Religious supremacy in 'New India'
It’s like nutty season in India. This is the 21st century and vast numbers of Indians still hang on to their base, demeaning and unconscionable caste prejudices
It’s like nutty season in India. This is the 21st century and vast numbers of Indians still hang on to their base, demeaning and unconscionable caste prejudices. A survey finds that even those who should know better, people who should at least have heard of soap, state firmly that people who clean bathrooms should not be allowed to cook.
Perhaps we do not need to call such people ‘upper’ castes any more, because there is nothing ‘upper’ in their thinking. It is low thinking: how can one see it otherwise?
At an election rally in Delhi, Union Minister of State Sadhvi Niranjan Jyoti allegedly made communal remarks, asking voters to choose between ‘Ram’s sons” and “illegitimate sons”. Pic/PTI
If this is not bad enough, a school in Mysore appoints a Dalit to cook the mid-day meals. It shames me to write the word Dalit in this context, but here’s why: upper caste parents rushed to the school to stop their children from eating this food. This is how low we can sink. Would you like to look at the date again? It’s the end of the year 2014. And we still behave in this appalling manner.
And then, there are those who set the example. A minister in the Chhattisgarh government declares that only Brahmins can save Indian society. Save it from themselves and other upper caste low lifes... one can only hope.
A minister in the Central government says at an election rally that Muslims and Christians can declare themselves as sons of Ram (as in from the Ramayana) or leave the country. After a ruckus in Parliament, Sadhvi Niranjan Jyoti apologised. Perhaps she could have used the defence suggested by Venkaiah Naidu of the BJP: that the media and the Opposition cannot base their arguments against the government based on what was said at election rallies. The only assumption one can make is that Naidu is admitting that politicians talk rubbish at election rallies, which should not be taken seriously. This may be fine with the media and other politicians, but where does it leave the poor voter who has nothing else to go by?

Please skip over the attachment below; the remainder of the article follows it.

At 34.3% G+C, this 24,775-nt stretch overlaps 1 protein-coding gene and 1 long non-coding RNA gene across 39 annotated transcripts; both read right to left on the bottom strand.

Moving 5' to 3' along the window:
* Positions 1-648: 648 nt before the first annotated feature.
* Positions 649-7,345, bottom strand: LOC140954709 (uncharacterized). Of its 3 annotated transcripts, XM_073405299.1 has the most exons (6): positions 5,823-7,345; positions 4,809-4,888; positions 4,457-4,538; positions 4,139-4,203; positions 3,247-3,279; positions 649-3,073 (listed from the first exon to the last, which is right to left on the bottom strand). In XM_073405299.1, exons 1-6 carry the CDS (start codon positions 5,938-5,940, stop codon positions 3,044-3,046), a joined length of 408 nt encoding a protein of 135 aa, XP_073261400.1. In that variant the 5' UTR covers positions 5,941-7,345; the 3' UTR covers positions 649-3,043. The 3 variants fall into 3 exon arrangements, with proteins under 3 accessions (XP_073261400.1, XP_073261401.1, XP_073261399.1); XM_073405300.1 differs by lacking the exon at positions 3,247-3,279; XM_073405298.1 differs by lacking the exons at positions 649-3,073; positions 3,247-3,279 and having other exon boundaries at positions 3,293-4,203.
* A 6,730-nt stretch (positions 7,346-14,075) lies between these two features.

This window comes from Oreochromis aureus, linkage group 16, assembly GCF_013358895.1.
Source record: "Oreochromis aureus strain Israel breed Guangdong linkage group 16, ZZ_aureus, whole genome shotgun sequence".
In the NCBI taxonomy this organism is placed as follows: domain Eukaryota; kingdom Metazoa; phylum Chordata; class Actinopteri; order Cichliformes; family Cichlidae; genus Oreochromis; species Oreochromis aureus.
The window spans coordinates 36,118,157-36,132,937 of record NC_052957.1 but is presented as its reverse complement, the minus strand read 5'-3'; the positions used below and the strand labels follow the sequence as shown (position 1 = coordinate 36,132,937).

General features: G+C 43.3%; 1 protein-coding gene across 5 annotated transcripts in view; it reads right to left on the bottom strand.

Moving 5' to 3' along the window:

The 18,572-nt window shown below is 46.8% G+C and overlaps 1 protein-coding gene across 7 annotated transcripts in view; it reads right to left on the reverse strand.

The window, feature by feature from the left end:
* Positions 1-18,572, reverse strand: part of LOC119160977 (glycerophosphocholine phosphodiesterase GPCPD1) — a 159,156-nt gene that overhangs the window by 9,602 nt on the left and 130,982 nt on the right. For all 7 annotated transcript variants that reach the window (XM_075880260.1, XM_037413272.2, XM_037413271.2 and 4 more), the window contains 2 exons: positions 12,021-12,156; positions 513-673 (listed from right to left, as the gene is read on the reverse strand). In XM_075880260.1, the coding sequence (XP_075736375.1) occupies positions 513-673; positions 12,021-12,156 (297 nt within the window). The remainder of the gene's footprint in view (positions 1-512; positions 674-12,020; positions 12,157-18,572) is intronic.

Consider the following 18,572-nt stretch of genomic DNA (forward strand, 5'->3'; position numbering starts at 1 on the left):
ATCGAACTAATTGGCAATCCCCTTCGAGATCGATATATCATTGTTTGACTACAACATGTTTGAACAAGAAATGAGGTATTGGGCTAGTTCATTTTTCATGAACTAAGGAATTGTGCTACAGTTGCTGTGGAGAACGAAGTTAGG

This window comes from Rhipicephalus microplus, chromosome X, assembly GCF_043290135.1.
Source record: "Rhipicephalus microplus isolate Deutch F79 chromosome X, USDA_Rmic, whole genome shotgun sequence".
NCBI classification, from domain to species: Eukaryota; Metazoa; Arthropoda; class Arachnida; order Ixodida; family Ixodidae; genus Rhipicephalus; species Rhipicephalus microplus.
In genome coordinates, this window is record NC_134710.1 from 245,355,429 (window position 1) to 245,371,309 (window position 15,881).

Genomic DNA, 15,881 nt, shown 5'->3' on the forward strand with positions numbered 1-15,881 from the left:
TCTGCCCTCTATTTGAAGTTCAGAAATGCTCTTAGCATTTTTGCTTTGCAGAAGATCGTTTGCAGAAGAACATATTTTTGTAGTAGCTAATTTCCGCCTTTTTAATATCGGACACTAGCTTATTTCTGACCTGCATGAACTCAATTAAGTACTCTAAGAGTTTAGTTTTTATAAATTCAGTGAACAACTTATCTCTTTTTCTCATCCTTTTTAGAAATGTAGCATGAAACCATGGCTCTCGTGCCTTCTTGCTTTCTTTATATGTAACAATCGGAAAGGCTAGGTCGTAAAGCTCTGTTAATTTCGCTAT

Of course, there is always Giriraj Singh, who said in an election rally, where else do they speak that those who opposed Narendra Modi could always go to Pakistan.
The Hindu Mahasabha and why should it be left out of all this outpouring of Hindu and upper caste religious supremacy has apparently decided to move the Supreme Court to get item girls (in Indian films, one assumes) termed as “prostitutes”.
This is the level to which we seem to have sunk in our public discourse. Nothing else matters, except varying degrees of prejudice, sectarianism and misogyny. And yet, this is a “New India”, one that was promised bullet trains and mind-boggling development. Instead, we have returned to territory we left behind: obsessions with rewriting history, with using government money to answer personal insecurities about religion and origin.
If progress means moving forward, then we’re not involved in progress at all. We are in a regressive mode, where it’s open season for anyone who sees a mic to say what they want. On what basis does a minister state that Brahmins are custodians of Indian culture? Or another minister decide that everyone either has to be a son of Ram or leave the country? Not everything can be excused under the blanket term of election rhetoric. And “prostitutes” as a term for actresses and dancers? Is this the language that we want to hear? Demeaning to women and to those people who work wherever they do, either out of choice or compulsion? Do we need more backward elements to capture our public space? Aren’t the khap panchayats and the fatwas of Deoband bad enough?
But, when it’s nutty season, everyone realises they can have their say. The prime minister makes grand pronouncements and no one follows them — except a few celebrities who pick up someone else’s broom to shift garbage from one side of a street to another. We have rhetoric — which we’re not supposed to believe — and little else. And we have 31 per cent of India, who voted for change, who are still waiting. And the rest of India, which doesn’t know whether to laugh or cry.
Ranjona Banerji is a senior journalist. You can follow her on twitter @ranjona